"Leave me alone, you rotters. Leave my bike alone."
"Is the poor wee thing going to cry again? Wants its Mummy, does it? Twist its arm harder."
"You won't get away with this. I'll get even with you."
"Fat chance you've got, First Year kid. You haven't got a hope against me."
"Well anyhow I'm going to make you stop. You're just a coward."
"You're going to suffer for that piece of monumental cheek. Hold him still for me."
"Coward, coward, can't fight for himself. Coward, coward, has to have someone else hold me while he fights. Coward, coward coward."
"Don't you call me a coward, you snivelling, snot-faced little excuse for a human being."
"I will so, too. Coward, coward, has to have someone hold them while he fights. Fights! You couldn't fight your way out of a paper bag if you were forced to do it on your own. I dare you to fight me fair. You haven't got the guts."
"I'll make mincemeat out of you, you little twerp. You hardly come up to my shoulder."
"You'll hurt me a lot, but I don't care any more. And I'll hurt you too. And I don't care if you're bigger. I'll hurt you some, anyhow. And I'll scratch and I'll bite and I don't care if it's not fair fighting 'cos you're bigger than me and that makes it fair. And I'll mark you so they'll ask what happened and let's see how you'll explain that!"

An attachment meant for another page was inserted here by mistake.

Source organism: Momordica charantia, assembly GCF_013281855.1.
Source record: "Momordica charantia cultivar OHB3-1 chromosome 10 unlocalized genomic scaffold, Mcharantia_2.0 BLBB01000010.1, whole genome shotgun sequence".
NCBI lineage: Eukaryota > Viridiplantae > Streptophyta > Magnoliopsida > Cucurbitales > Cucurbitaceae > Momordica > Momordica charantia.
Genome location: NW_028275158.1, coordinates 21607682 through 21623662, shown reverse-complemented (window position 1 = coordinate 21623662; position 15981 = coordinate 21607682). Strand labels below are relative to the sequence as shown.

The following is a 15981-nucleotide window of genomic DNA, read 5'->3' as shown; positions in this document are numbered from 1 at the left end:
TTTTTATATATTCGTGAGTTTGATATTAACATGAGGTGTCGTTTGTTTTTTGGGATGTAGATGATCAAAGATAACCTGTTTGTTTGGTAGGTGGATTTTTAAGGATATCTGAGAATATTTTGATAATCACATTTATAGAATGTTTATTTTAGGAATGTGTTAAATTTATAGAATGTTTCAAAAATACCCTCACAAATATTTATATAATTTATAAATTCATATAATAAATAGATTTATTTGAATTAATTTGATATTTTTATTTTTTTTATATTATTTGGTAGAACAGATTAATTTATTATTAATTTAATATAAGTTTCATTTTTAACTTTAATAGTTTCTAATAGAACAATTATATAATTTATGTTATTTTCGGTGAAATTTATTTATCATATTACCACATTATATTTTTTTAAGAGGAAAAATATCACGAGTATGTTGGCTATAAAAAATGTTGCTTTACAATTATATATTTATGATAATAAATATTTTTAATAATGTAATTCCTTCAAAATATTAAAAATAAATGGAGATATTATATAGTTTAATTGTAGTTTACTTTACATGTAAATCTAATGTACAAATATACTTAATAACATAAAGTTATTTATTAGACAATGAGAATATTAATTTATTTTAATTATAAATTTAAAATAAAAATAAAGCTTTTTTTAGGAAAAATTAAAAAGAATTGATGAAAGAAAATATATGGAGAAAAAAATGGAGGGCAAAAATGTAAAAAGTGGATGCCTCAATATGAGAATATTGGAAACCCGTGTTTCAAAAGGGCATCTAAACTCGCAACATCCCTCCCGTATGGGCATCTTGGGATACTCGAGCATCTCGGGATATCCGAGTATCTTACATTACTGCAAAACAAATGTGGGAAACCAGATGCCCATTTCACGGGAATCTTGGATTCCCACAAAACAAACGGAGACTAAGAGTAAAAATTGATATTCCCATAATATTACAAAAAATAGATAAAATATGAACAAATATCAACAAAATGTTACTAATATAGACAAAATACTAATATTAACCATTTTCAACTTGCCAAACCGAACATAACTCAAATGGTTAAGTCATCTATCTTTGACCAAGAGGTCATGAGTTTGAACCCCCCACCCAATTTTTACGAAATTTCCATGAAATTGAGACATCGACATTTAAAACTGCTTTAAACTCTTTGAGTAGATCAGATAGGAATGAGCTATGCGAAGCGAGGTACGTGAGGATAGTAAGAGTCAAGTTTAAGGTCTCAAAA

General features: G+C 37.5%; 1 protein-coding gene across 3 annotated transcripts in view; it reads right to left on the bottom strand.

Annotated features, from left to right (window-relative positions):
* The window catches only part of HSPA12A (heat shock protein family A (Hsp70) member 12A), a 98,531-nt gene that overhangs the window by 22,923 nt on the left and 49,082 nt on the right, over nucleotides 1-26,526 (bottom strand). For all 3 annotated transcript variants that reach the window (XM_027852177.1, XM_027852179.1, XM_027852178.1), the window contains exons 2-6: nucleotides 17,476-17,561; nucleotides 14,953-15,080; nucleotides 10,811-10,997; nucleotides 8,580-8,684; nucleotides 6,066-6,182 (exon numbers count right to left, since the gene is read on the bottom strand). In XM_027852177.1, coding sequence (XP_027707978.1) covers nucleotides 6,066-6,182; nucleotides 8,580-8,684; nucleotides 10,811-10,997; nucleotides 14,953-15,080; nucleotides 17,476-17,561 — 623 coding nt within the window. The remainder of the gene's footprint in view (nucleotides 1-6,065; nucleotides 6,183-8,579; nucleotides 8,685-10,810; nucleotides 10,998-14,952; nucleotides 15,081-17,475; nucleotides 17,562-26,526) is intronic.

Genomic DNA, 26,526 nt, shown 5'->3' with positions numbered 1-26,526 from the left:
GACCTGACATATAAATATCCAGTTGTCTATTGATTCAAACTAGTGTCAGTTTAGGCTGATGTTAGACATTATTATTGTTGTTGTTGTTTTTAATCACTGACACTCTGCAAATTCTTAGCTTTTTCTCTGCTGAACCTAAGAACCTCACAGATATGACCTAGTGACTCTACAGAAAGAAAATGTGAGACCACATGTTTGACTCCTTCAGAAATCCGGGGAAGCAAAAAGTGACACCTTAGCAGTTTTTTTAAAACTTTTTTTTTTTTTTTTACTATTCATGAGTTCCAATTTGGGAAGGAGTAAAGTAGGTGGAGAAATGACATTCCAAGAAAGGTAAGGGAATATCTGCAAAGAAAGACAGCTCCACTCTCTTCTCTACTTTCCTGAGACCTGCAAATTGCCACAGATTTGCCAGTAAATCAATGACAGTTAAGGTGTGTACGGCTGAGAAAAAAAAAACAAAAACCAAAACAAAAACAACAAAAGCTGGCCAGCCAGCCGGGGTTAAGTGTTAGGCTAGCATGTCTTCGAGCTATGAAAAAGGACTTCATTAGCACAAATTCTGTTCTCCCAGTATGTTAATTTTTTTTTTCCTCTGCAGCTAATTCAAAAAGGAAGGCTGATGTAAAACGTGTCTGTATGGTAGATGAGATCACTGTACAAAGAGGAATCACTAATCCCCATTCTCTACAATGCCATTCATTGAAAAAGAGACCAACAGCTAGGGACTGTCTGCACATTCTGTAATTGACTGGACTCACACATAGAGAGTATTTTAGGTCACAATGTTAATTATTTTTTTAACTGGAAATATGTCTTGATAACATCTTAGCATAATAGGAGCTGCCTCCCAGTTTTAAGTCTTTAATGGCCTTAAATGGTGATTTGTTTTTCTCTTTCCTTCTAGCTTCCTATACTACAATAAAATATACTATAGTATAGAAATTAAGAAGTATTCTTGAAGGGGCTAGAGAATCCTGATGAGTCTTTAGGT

"Come on, you lot. Throw the little shit over the wall and let's go and do something else. He's no fun any more." - and so ends a year of fear and misery. Brought to a close so easily. I couldn't believe how easily. Just as Dad said it would. He was obviously smarter than I thought. I wished then that I'd asked him months earlier, what to do about the torments I had so easily ended.
All this from one or two whiffs of a passing rubbish truck!
You get to think a lot, while you're peddling. The mind wanders much greater distance than the body, peddled by an introspection that goes dormant until the wheels start to turn, and then carries you off like Julie Andrews with her umbrella among the chimney tops. Or E.T. against the moon. A pedal operated time machine.
I read that the body pumps out endorphins for a natural high, when you exercise hard and long. Well, I'm not doing it hard, not at all. So it can't be the endorphins. And Walter Mitty was a sedentary, so it couldn't be endorphins for him, either.
I'd like to try the endorphin effect, but I'm not sure I could achieve the level of effort. Not for the time it's supposed to take. I only cycle to keep my weight in check. That's my claim. I like my food too much. But I can't say that cycling is a penance for that excess. I get too much, albeit weird, satisfaction from it for that to be true.